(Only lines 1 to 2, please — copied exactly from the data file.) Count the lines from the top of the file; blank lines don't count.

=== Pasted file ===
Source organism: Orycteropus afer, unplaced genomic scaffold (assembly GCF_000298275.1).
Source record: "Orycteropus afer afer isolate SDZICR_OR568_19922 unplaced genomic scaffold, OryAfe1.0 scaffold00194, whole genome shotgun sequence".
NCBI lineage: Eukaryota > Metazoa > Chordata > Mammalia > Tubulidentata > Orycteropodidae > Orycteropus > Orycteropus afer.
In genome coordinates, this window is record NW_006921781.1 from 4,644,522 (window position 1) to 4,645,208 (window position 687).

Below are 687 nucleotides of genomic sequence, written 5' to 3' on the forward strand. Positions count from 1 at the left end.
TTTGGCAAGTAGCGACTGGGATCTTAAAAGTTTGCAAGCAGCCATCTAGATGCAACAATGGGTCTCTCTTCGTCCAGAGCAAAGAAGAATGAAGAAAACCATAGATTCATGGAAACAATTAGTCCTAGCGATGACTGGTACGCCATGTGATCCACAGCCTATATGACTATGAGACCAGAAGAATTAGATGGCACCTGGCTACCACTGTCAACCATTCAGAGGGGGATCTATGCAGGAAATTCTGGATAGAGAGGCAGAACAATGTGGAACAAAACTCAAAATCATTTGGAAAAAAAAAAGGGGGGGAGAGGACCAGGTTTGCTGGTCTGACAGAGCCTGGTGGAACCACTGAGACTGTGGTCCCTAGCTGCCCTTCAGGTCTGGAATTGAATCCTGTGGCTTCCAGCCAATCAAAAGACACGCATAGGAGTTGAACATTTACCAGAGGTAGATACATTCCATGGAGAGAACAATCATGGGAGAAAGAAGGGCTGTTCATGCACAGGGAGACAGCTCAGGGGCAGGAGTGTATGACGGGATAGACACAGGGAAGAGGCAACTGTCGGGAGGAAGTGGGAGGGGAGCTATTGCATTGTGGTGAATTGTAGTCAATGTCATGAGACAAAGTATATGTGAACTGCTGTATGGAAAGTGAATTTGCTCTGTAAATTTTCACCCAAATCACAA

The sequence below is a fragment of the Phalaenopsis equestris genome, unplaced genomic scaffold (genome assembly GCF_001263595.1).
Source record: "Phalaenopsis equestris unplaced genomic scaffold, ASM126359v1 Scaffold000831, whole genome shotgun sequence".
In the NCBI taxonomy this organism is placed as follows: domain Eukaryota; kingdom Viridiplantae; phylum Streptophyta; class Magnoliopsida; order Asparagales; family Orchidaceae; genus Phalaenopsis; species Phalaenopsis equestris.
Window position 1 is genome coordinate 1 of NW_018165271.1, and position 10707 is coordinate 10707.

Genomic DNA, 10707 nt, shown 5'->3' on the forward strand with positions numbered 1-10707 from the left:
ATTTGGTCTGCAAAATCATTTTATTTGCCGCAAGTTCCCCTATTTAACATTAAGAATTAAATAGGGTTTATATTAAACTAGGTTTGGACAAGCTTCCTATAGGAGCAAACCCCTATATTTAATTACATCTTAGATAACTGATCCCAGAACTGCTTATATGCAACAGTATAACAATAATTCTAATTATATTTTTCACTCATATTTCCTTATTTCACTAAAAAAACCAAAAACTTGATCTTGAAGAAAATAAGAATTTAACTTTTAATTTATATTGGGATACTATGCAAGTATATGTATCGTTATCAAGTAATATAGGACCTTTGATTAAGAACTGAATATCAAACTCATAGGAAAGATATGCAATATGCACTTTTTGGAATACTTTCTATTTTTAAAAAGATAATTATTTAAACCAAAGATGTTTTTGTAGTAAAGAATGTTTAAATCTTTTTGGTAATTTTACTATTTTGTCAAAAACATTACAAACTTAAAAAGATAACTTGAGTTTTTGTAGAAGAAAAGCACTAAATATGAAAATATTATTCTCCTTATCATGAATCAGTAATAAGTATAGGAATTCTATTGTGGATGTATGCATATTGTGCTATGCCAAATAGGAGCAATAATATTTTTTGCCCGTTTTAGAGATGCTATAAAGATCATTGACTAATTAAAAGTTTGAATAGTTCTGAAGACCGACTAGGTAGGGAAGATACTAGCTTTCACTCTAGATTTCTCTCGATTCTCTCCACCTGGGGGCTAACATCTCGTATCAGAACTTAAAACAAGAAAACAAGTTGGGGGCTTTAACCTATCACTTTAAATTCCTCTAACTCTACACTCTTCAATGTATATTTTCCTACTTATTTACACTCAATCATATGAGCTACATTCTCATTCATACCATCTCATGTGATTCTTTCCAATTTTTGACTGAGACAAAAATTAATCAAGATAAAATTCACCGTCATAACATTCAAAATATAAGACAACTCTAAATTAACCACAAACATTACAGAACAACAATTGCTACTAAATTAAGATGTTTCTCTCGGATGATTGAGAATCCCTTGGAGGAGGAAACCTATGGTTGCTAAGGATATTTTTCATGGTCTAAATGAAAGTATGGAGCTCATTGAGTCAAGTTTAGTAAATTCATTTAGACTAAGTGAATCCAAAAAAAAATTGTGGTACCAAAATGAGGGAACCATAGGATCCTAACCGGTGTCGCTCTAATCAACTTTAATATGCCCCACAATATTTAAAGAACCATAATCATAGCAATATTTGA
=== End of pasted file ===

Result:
Source organism: Orycteropus afer, unplaced genomic scaffold (assembly GCF_000298275.1).
Source record: "Orycteropus afer afer isolate SDZICR_OR568_19922 unplaced genomic scaffold, OryAfe1.0 scaffold00194, whole genome shotgun sequence".